Birds of Chicago – Jumping Hot Club ~(2013)

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The Birds of Chicago

Jumping Hot Club

The Cluny II

Newcastle

April 2013

I love music of many persuasions and especially enjoy live concerts, probably because of the propensity for things to go wrong, but also because when musicians perform to the best of their ability combined with sound and atmosphere these nights can be pretty special indeed; and that’s what just we encountered tonight.

I hadn’t seen opening act Peter Mulvey for a few years and his deep baritone voice and matching guitar style were just as good as I’d remembered. Even though his songs were all knew to me and; presumably most of the audience, they all felt like I’d known them all of my life.

His stories that introduced his songs were all short, sharp and usually funny particularly when he told us about opening for a young girl one night in Indiana who launched herself at him after his set because he was the ‘Shirt Guy’. It took him a couple of minutes to decipher that his song Shirt was her favourite song since she’d bought it years earlier on a sampler CD from Benetton. As he said; “you have to do some weird things to get your music heard.”

The other stand out was an instrumental tune called Black Rabbit that he wrote when living in Ireland and it can only be described as Celtic-Flamenco.

After a short break Mulvey reappeared as the rhythm guitarist in the Birds of Chicago alongside Allison Russell from Po’ Girl, JT Lindsey from JT & The Clouds and a drummer from somewhere in the South of England.

Opening their set with an incredibly raw version of the Clouds Nobody Wants to be Alone that took everyone by surprise, the Birds of Chicago followed it with the first of their new songs; Flying Dreams with JT on vocals and Allison on lead ukulele which set the mood for a charmingly friendly concert.

The audience in the smaller of the two Cluny rooms was a lot fuller than I’d expected; as there were four other concerts taking place around the city and our football team; Newcastle United were playing a Europa League Quarter Final match that was being broadcast on TV.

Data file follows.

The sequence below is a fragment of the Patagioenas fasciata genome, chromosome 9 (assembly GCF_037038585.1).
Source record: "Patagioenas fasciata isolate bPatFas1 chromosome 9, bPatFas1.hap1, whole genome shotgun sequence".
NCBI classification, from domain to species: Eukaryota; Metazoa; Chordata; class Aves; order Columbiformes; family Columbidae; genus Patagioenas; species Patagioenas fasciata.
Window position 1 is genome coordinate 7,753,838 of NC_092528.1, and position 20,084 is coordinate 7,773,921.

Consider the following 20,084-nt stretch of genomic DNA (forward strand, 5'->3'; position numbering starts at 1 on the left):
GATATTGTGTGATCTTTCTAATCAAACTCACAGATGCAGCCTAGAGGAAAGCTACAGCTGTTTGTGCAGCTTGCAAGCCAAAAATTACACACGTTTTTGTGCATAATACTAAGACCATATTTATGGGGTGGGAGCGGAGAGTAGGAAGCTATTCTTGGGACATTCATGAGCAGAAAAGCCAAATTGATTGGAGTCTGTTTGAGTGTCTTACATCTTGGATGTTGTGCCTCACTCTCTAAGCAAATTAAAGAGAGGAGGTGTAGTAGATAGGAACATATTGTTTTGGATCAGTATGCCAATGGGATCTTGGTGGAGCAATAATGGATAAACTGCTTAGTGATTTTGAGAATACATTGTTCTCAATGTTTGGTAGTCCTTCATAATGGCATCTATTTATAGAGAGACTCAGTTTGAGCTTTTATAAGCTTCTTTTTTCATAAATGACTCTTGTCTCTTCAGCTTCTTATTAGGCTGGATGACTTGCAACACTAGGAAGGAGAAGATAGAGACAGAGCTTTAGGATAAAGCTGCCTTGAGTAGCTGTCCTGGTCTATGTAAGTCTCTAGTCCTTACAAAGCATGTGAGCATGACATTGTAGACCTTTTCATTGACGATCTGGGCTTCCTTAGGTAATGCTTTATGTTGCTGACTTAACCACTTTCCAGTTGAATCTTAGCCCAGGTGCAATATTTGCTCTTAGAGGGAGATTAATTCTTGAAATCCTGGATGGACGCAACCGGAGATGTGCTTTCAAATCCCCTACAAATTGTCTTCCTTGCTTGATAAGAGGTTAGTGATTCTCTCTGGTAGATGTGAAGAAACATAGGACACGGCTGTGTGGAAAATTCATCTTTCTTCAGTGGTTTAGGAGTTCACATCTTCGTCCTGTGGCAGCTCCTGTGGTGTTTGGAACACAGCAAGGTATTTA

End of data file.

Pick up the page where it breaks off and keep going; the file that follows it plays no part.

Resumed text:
It’s difficult to explain why the Birds of Chicago ‘work’ as JT and Alli have such differing voices but work it does; and in quite a spectacularly understated way. Allison took lead on most songs with JT supplying harmonies that most singers can only dream of.

Although their debut album had only been released the day previously and judging by the queue at the Merch table very few already owned it; the reaction to the new songs was amazing; and the beautiful Before She Goes, which features Alli whistling (in tune) nearly received a standing ovation (six people did stand; but the others were more restrained).

Although there were only four musicians using acoustic instruments, on the small stage the sound that they created duringSugar Dumplin’ would have made Phil Spector proud.

Two more JT and the Clouds songs were squeezed in with JT making Grey Ghost sound eerier than on the original album and later, ‘Till it’s Gone which is a staple of Po’ Girl concerts received a huge roar of approval at the end.

As the concert drew to a close they even slid in a new song called Kindersville (Child’s Game) that was being ‘road tested’ and sounded deeper and more introspective than what had gone previously; but you do have to have light and shade in your life.

As Jeremy Lindsay introduced Trampoline he had to admonish Alli for being ‘too frivolous’ which was stopping them being a real Roots band. This set me thinking; too many bands I see playing this same style of music are guilty of taking themselves too seriously (as are many Roots fans) so to see Allison Russell skipping about the stage with a constant smile on her face was like a breath of fresh air.

With barely time to cast a shadow in the changing room the band returned for the obligatory encores and Fever Dream, which I loved on the album actually sparkled tonight and brought a wonderful evening to a climatic ending.

I can’t recommend their album highly enough, but if you get the opportunity to see Birds of Chicago play live; make the effort to see them. You won’t regret it.

Jumping Hot Club
The Cluny II
Newcastle

4th April 2013

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